Posted by staceywaugh 10:19 Archived in Brazil Comments (0)

São Paulo to Curitiba - Day 9

Bedrooms and bathrooms and bogs - oh my!

28 °C

I realised we haven't shown any pictures of our hostel so here are a couple. Here's our tiny bedroom (Andrew's back is pretty much against the wall!), toilet with John and Yoko watching over us and a nicely tiled little bathroom...I would quite like an ensuite tiled like this in my house, but I don't think it would sell well afterwards!!
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Today was another day of travelling with a 7hr coach journey. We left the hostel at 10am and got to new one at 8pm. The journey was easy, looking out at green hills and tree covered mountains with the sun shining, in between watching Juno (still love that film) and Dexter. We also did a bit of planning en route, as we hadn't been able to decide between an over night bus to Foz do Iguacu (where we will see the Iguacu Falls) as planned or a lunchtime to evening bus with a night in a hostel. We decided to go to Iguassu a day earlier, rather than the overnight bus and spend two nights in Puerto Iguacu rather than one - we're getting the hang of spontaneity! We booked the tickets for the next coach as soon as we arrived in Curitiba, again displaying Portuguese ticket buying prowess!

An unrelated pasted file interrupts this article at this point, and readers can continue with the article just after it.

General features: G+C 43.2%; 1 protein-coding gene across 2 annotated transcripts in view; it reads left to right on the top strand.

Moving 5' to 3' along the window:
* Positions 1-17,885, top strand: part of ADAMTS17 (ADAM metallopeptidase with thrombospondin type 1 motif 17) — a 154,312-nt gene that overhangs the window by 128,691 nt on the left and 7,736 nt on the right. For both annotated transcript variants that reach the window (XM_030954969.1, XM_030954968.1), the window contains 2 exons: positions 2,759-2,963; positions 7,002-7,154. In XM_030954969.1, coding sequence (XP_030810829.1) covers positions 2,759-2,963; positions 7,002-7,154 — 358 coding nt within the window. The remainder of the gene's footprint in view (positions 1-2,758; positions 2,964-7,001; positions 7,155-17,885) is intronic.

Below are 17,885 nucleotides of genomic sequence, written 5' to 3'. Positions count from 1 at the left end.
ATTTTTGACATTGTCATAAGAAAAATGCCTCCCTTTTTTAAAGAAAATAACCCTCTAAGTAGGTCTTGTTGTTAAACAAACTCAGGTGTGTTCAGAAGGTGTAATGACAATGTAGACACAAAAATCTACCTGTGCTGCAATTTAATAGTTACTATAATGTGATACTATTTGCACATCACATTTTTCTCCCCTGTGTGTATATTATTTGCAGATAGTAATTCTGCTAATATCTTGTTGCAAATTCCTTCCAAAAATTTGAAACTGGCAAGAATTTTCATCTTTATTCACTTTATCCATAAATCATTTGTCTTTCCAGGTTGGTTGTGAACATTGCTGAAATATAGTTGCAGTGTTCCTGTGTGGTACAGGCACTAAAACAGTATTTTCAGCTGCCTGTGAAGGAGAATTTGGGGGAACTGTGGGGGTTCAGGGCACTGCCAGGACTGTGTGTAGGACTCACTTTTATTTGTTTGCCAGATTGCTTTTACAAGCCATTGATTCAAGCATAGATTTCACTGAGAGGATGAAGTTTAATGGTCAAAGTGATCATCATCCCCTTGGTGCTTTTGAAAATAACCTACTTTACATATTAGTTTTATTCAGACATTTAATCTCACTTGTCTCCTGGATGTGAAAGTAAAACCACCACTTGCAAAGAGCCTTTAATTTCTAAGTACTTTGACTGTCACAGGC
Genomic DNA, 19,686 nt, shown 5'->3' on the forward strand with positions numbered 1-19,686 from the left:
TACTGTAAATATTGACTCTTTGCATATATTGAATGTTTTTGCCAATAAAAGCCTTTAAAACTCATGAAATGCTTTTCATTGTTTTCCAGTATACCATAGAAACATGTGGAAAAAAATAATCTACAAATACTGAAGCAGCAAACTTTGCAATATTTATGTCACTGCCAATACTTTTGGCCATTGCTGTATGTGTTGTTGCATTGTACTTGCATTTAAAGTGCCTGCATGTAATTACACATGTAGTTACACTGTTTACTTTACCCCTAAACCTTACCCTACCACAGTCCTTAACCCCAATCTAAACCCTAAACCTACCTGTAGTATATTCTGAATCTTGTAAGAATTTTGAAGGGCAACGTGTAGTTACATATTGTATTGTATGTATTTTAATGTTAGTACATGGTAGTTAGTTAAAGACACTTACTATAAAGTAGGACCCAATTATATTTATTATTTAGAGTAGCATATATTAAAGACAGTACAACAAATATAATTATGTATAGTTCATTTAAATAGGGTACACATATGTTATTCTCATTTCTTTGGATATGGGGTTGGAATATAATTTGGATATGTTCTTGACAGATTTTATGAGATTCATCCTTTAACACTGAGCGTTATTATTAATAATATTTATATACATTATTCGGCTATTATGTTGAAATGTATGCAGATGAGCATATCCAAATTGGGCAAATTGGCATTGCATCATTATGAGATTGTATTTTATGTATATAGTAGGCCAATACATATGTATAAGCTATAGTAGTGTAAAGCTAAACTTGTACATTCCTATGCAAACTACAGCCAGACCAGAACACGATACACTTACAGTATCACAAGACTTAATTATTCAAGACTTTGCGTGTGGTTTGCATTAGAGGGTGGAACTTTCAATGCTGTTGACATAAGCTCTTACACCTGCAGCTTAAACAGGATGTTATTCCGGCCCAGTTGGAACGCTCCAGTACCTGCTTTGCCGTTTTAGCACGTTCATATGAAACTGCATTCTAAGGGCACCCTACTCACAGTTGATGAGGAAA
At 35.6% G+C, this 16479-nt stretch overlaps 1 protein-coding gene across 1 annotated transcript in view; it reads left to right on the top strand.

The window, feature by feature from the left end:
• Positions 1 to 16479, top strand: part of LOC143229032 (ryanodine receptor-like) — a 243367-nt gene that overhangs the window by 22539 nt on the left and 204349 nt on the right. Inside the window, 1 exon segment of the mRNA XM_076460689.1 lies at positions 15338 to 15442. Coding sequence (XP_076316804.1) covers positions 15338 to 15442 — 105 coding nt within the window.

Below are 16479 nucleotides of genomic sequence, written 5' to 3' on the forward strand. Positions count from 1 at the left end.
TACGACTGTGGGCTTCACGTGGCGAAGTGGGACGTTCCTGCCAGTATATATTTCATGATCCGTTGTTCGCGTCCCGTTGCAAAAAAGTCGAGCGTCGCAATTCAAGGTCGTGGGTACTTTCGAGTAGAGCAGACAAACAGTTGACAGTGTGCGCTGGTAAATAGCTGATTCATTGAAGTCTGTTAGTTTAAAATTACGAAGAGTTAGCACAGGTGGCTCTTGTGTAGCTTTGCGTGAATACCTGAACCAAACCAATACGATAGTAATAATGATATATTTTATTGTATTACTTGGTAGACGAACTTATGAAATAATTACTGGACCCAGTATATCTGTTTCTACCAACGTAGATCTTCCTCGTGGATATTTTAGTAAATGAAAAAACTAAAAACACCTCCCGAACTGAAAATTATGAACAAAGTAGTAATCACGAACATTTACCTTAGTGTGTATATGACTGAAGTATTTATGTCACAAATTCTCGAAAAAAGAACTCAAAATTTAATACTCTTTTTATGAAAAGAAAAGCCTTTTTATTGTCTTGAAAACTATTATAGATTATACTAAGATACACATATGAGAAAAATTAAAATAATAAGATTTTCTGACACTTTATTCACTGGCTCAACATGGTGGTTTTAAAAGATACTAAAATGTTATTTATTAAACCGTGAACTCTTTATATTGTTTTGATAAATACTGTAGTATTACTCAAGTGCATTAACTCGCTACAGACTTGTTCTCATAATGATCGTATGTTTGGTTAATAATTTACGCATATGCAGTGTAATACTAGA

Hostel, Curitiba Casa Hostel, was just a few mins from station, but quite remote compared to the other places we've stayed. It's a nice, clean place, with a large room and it's own large bathroom, plus it has laundry facilities - a dream! The only downside is that there is what seems to be a high school trip here and I have hay fever so my patience levels are low!! After a slow dinner, which should have been quick - the oven obviously wasn't the temperature it said it was - we had an early night to get ready for train trip on the Serra Verde Express :)

Posted by staceywaugh 12:32 Archived in Brazil Comments (0)

São Paulo - Day 8

Graffiti art and Parks

30 °C